Experiments with Infrared

Infrared (IR) photography is not new, last year the Royal Photographic Society (RPS) celebrated the centenary of IR imaging with a small international exhibition showing images from 1910.  You can view a copy of Professor Wood’s 1910 Article, Photography by Invisible Rays, by clicking here (PDF 3.34MB).

The sensitivity of the image sensor within modern digital cameras incorporates visible light and extends into the longer wavelength infrared. Camera manufacturers place a filter in front of the sensor to exclude IR to give a more balanced, colour correct visible light photograph. There are different approaches we can adopt in IR photography involving filters in front of the lens, but if we want to dedicate a sacrificial camera body which operates ‘as normal’ but in the IR band, the following approach is perhaps the best. We need to replace the existing filter directly in front of the sensor with a different one that excludes visible light and passes IR; there are specialist companies that offer this service. The camera will then operate ‘as normal’ with auto-focus, focussing point, auto-exposure and through the lens viewing all working as expected.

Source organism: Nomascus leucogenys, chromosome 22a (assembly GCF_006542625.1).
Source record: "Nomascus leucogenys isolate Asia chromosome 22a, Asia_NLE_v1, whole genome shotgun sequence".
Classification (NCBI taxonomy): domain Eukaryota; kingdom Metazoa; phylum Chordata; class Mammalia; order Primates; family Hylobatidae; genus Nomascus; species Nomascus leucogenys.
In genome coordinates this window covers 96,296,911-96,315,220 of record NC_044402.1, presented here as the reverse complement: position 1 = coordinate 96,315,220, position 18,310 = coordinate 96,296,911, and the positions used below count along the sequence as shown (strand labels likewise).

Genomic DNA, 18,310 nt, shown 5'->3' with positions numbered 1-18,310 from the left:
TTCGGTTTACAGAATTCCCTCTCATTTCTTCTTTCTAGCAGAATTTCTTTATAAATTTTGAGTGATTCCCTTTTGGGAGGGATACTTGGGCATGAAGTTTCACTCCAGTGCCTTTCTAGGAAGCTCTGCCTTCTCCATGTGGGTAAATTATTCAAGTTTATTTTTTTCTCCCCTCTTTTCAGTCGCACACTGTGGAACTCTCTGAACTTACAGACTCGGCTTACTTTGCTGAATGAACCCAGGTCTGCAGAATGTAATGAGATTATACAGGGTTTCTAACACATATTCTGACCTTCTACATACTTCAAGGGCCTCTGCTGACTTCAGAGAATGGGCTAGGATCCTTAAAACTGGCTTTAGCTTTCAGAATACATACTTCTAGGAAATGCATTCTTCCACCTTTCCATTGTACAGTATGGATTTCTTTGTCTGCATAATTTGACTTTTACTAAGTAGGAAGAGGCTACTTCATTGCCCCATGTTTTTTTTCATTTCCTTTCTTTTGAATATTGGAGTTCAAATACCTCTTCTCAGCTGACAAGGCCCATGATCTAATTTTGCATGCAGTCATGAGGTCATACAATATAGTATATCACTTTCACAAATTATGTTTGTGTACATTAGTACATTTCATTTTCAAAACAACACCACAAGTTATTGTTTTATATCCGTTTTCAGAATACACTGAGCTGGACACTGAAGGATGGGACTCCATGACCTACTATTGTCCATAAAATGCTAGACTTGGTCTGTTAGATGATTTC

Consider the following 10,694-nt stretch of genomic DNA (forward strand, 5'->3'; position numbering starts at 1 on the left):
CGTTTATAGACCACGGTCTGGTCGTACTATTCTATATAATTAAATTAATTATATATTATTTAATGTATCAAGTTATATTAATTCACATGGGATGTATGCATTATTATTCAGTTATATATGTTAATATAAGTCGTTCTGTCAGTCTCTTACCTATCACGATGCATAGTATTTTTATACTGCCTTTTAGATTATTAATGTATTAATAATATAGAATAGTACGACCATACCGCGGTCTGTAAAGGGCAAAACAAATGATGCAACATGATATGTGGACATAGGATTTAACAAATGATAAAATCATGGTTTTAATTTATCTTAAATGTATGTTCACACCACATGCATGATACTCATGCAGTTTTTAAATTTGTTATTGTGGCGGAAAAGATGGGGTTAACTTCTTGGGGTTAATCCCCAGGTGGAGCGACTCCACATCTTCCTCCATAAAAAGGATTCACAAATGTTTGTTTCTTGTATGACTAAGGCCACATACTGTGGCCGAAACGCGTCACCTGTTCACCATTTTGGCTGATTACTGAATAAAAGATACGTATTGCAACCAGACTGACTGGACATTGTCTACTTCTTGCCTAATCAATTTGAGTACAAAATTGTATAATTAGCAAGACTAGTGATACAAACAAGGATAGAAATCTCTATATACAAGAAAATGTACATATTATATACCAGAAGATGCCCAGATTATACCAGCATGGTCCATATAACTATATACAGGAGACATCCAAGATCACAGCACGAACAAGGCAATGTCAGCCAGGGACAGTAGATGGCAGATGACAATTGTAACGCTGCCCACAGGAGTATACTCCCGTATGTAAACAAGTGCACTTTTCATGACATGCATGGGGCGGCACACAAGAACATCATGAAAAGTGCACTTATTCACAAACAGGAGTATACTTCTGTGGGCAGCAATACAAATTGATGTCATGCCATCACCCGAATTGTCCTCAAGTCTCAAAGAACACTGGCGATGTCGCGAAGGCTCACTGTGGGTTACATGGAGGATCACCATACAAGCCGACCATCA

The photographs here were taken with a modified Canon 20d digital camera, I’ve included similar photos with different renderings to give you a flavour of what’s possible.  The RAW images from the camera are very red, first the white-balance needs to be corrected by setting it to as blue as possible (first image below), thus the foliage can be made white.  Very pleasing results are obtained when you then convert this to black & white and perform the usual processing for a standard B&W image.  Another common technique is to take the colour image and swap the red and blue channels, this yields the blue and white images that you see; to me they look a bit like the old cyanotypes.

Click me to see the Infrared gallery

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